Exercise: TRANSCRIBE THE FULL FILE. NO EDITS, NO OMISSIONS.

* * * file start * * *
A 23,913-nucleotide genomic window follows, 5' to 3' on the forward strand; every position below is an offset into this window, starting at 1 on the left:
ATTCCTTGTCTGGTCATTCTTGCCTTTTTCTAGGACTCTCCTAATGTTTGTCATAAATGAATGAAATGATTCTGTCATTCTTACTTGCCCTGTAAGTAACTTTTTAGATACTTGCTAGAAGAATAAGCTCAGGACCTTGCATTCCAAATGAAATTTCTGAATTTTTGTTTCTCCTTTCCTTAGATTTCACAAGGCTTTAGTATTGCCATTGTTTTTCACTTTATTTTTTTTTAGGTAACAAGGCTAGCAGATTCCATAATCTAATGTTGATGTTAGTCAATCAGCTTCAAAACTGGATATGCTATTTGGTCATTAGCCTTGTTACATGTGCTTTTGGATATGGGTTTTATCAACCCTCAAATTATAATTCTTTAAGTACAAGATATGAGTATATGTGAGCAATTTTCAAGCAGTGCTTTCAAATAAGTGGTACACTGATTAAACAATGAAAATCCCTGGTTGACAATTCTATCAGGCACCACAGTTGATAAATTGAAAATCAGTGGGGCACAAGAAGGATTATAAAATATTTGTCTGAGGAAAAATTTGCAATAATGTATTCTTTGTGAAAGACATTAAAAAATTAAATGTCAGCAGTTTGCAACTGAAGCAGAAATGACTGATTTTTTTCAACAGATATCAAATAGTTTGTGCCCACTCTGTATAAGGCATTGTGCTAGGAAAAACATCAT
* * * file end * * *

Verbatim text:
A 23,913-nucleotide genomic window follows, 5' to 3' on the forward strand; every position below is an offset into this window, starting at 1 on the left:
ATTCCTTGTCTGGTCATTCTTGCCTTTTTCTAGGACTCTCCTAATGTTTGTCATAAATGAATGAAATGATTCTGTCATTCTTACTTGCCCTGTAAGTAACTTTTTAGATACTTGCTAGAAGAATAAGCTCAGGACCTTGCATTCCAAATGAAATTTCTGAATTTTTGTTTCTCCTTTCCTTAGATTTCACAAGGCTTTAGTATTGCCATTGTTTTTCACTTTATTTTTTTTTAGGTAACAAGGCTAGCAGATTCCATAATCTAATGTTGATGTTAGTCAATCAGCTTCAAAACTGGATATGCTATTTGGTCATTAGCCTTGTTACATGTGCTTTTGGATATGGGTTTTATCAACCCTCAAATTATAATTCTTTAAGTACAAGATATGAGTATATGTGAGCAATTTTCAAGCAGTGCTTTCAAATAAGTGGTACACTGATTAAACAATGAAAATCCCTGGTTGACAATTCTATCAGGCACCACAGTTGATAAATTGAAAATCAGTGGGGCACAAGAAGGATTATAAAATATTTGTCTGAGGAAAAATTTGCAATAATGTATTCTTTGTGAAAGACATTAAAAAATTAAATGTCAGCAGTTTGCAACTGAAGCAGAAATGACTGATTTTTTTCAACAGATATCAAATAGTTTGTGCCCACTCTGTATAAGGCATTGTGCTAGGAAAAACATCAT